August 26, 2022

At one point, Baby Boomers were all about bucking the system and speaking truth to power. However, now that most of the clout inside the major institutions is held by members of that generation, they are making sure it stays that way through heavy-handed enforcement of leftwing groupthink. Examples we’re seeing today include the persecution of Trump, cancel culture, wokeness, Big Tech censorship, the most irregular presidential election in history, and double standards in the justice system that clearly favor Democrats over Republicans. And not only that, but trust in long standing institutions have collapsed across the board. From Forbes and posted on July 5th, one article said:

Only 27% of Americans have a great deal of confidence in 14 major American institutions on average, a record low since 1979 and a 5% drop from 2021, according to a poll conducted by Gallup, which found sharp declines in trust for the three branches of the federal government, the presidency, the Supreme Court and Congress.​

Basically, the idealism of the Sixties turned out to be a bust. It’s also ironic that in the Sixties, there was widespread rebellion against the uniformity and authoritarianism of the Fifties’ establishment — yet now the new establishment is even worse. When Baby Boomers came of age and rose into positions of power, they found it intoxicating. And since so many Boomers were saturated in liberalism, they either knowingly or unknowingly carried out Antonio Gramsci’s (the Italian communist) call to arms to implement socialism/Marxism by “marching through the institutions” when it failed to ignite a proletarian revolution predicted by Marxian theory. Rather than overturning the social order from below, Gramsci took aim at changing society from above through a cultural revolution.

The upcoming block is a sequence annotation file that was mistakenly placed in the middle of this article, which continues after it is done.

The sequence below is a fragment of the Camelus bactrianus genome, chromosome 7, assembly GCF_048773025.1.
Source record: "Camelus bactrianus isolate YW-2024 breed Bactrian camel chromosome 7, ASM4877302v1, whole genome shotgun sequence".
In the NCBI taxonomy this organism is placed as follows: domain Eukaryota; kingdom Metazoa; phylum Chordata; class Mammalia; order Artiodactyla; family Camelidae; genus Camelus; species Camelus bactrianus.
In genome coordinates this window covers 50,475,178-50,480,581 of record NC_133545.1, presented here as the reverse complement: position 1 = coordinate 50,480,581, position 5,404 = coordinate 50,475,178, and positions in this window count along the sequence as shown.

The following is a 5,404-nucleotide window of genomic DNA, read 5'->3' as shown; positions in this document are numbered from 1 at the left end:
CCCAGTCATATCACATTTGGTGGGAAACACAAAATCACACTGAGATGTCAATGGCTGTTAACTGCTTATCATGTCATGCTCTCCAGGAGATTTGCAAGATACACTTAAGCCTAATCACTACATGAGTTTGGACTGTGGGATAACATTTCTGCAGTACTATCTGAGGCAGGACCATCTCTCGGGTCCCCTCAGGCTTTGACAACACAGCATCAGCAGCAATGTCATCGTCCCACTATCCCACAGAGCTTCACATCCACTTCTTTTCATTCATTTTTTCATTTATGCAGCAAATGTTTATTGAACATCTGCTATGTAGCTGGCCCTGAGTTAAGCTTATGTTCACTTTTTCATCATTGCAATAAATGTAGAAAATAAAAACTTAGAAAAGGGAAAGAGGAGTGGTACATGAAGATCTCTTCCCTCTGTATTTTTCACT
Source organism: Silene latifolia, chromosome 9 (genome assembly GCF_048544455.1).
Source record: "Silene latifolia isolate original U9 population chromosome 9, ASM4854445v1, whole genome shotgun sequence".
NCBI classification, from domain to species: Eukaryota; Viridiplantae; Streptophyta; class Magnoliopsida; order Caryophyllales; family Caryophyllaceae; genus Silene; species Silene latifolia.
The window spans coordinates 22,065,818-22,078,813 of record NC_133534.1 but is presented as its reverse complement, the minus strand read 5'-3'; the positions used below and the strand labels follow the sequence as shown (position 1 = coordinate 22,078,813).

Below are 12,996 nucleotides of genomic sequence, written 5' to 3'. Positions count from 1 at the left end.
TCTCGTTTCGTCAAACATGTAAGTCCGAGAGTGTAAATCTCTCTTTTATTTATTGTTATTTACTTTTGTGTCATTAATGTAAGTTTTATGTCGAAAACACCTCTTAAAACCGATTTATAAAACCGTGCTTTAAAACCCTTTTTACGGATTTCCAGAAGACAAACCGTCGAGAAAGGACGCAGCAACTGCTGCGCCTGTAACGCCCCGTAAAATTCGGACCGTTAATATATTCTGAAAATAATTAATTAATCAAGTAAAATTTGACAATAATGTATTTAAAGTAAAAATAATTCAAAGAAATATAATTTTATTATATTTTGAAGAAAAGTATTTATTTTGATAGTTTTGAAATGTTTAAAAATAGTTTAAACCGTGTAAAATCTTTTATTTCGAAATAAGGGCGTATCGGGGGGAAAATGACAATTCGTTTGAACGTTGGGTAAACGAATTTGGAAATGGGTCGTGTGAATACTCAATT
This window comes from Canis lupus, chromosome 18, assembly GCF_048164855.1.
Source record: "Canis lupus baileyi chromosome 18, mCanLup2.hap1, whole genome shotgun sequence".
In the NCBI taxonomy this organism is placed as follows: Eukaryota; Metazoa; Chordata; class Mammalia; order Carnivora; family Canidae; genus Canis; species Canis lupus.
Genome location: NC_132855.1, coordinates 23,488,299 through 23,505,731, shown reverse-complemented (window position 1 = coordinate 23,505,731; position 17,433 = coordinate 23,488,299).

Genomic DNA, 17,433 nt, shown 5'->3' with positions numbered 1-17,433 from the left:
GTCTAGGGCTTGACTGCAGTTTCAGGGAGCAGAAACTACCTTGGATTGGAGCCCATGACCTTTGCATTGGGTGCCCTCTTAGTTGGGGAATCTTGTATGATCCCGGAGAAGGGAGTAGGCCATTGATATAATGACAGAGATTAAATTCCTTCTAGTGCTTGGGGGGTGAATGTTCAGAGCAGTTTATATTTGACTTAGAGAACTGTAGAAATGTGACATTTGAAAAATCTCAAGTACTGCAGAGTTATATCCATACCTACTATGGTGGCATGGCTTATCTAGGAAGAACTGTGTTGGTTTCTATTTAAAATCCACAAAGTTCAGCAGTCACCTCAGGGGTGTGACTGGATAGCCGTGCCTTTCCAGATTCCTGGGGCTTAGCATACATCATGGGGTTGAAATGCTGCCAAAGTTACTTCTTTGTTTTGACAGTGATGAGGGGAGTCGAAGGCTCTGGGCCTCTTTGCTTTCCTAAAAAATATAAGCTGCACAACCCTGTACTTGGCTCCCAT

The 1983 movie “The Big Chill” perfectly captured the failure of the Sixties where a group of University of Michigan students got together for a reunion of sorts at the funeral of one of their college friends. It was a lamentation of how upon graduation, they all sold out and essentially joined the very establishment against which they were rebelling. The death of their friend can be seen as a metaphor for that failed idealism. What turned out to be one of the best lines of the movie was when Glenn Close’s character said, “I hate to think it was all a fad” as she reminisced on their dreams of revolution, realizing they were never accomplished.